'We've been in survival mode': Alberta hotel industry continues to struggle to recover from COVID-19

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Alberta’s hotel associations are looking for additional support to help hotels recover from the COVID-19 pandemic.

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On Sunday the Alberta NDP and the Calgary Hotel Association called on the Alberta government to continue waiving the hotel tourism levy.

NDP deputy leader Sarah Hoffman said hotels have been devastated by the pandemic and need the continued financial support as they slowly begin to recover.

The government waived the four per cent tourism levy for the accommodation sector starting in April 2020, but that ended in June. Extending the abatement until September of next year would allow Alberta hotels to invest an estimated $50 million back into their businesses, she said.

“If adopted, this plan would allow Alberta hotels and other accommodation providers to have some time to get their legs back underneath them and would also allow them to devote further funding to marketing and promotions as we attempt to draw visitors back,” she said.

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“Our message to the government today is simple, support Alberta tourism. Push back the collection of the tourism levy and do all that you can to encourage families to vacation close to home this summer.”

Calgary Hotel Association executive director Sol Zia said being able to keep the tourism levy for at least the rest of the year would allow hotels to rehire staff and focus on attracting visitors this summer. Even during the first week of the Stampede, occupancy rates at Calgary hotels are only around 50 per cent.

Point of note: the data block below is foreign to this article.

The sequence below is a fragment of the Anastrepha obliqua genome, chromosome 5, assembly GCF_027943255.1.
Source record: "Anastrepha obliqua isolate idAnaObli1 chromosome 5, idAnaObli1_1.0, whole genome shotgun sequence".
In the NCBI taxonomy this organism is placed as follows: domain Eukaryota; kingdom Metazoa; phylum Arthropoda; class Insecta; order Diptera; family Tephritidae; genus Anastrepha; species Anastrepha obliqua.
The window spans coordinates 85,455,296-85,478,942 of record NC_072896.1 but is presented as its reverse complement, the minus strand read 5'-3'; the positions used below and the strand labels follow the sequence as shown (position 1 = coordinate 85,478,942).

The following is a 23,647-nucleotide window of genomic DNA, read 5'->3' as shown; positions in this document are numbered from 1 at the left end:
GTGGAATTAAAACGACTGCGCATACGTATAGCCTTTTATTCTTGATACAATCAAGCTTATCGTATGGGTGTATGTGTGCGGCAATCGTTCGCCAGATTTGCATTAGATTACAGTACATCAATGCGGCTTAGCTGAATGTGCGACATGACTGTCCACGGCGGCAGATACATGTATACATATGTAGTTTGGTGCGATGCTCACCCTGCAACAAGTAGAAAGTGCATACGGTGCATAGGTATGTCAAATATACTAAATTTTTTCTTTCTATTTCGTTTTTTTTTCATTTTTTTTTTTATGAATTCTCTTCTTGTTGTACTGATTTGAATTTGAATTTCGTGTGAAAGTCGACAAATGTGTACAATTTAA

“If our hotels can retain and invest the four per cent tourism levy as guest revenues are now again becoming meaningful, we can ensure more hotels survive and can rehire as many of our lost workforce as possible,” he said.

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Alberta’s Ministry of Jobs, Economy and Innovation did not immediately respond to a request for comment.

Meanwhile, on Friday Alberta Hotel and Lodging Association CEO Dave Kaiser said the industry was in a tough place prior to the pandemic and was likely going to need some government support even then.

Now he’s worried about losing federal COVID supports including the wage and rent subsidies when they come to an end later this year.

“So we’re really trying to get that message to government … We’ve been in survival mode and been able to survive because of subsidies and because of lenders who’ve been accommodative and deferring mortgage payments and things like that,” he said.

“But all those things are coming to an end. What we really need is more customers and that’s going to take time.”

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According to the Canadian payment processing company Moneris, Edmonton hotels saw a 48 per cent increase in hotel bookings made from July 1-4 compared to June 24-27. Calgary saw a 32 per cent increase, Medicine Hat a 91 per cent increase and Red Deer a 65 per cent increase.

Kaiser said even with some improvement those numbers are still way off where it would have typically been pre-pandemic.

“Any uptick is off of historic low occupancies that we would have experienced here through the end of June,” he said.

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